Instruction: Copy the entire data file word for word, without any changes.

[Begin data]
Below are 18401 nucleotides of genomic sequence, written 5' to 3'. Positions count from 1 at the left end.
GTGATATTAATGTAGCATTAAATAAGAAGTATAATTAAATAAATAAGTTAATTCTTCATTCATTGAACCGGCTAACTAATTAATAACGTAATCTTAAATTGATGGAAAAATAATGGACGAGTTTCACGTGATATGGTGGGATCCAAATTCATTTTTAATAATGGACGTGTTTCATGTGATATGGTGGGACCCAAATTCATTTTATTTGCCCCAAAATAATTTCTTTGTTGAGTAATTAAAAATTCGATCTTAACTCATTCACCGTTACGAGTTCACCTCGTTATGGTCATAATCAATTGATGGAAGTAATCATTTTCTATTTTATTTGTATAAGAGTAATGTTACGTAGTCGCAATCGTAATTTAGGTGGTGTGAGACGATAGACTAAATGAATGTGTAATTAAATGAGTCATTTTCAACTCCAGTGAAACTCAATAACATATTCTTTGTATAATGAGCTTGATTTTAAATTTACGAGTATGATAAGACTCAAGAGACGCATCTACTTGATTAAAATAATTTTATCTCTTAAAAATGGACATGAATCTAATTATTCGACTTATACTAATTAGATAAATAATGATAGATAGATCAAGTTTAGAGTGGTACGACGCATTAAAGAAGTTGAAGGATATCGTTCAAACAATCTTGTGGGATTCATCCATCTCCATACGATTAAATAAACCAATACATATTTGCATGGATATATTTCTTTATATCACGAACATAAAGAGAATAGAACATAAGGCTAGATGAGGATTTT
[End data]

Below are 18401 nucleotides of genomic sequence, written 5' to 3'. Positions count from 1 at the left end.
GTGATATTAATGTAGCATTAAATAAGAAGTATAATTAAATAAATAAGTTAATTCTTCATTCATTGAACCGGCTAACTAATTAATAACGTAATCTTAAATTGATGGAAAAATAATGGACGAGTTTCACGTGATATGGTGGGATCCAAATTCATTTTTAATAATGGACGTGTTTCATGTGATATGGTGGGACCCAAATTCATTTTATTTGCCCCAAAATAATTTCTTTGTTGAGTAATTAAAAATTCGATCTTAACTCATTCACCGTTACGAGTTCACCTCGTTATGGTCATAATCAATTGATGGAAGTAATCATTTTCTATTTTATTTGTATAAGAGTAATGTTACGTAGTCGCAATCGTAATTTAGGTGGTGTGAGACGATAGACTAAATGAATGTGTAATTAAATGAGTCATTTTCAACTCCAGTGAAACTCAATAACATATTCTTTGTATAATGAGCTTGATTTTAAATTTACGAGTATGATAAGACTCAAGAGACGCATCTACTTGATTAAAATAATTTTATCTCTTAAAAATGGACATGAATCTAATTATTCGACTTATACTAATTAGATAAATAATGATAGATAGATCAAGTTTAGAGTGGTACGACGCATTAAAGAAGTTGAAGGATATCGTTCAAACAATCTTGTGGGATTCATCCATCTCCATACGATTAAATAAACCAATACATATTTGCATGGATATATTTCTTTATATCACGAACATAAAGAGAATAGAACATAAGGCTAGATGAGGATTTT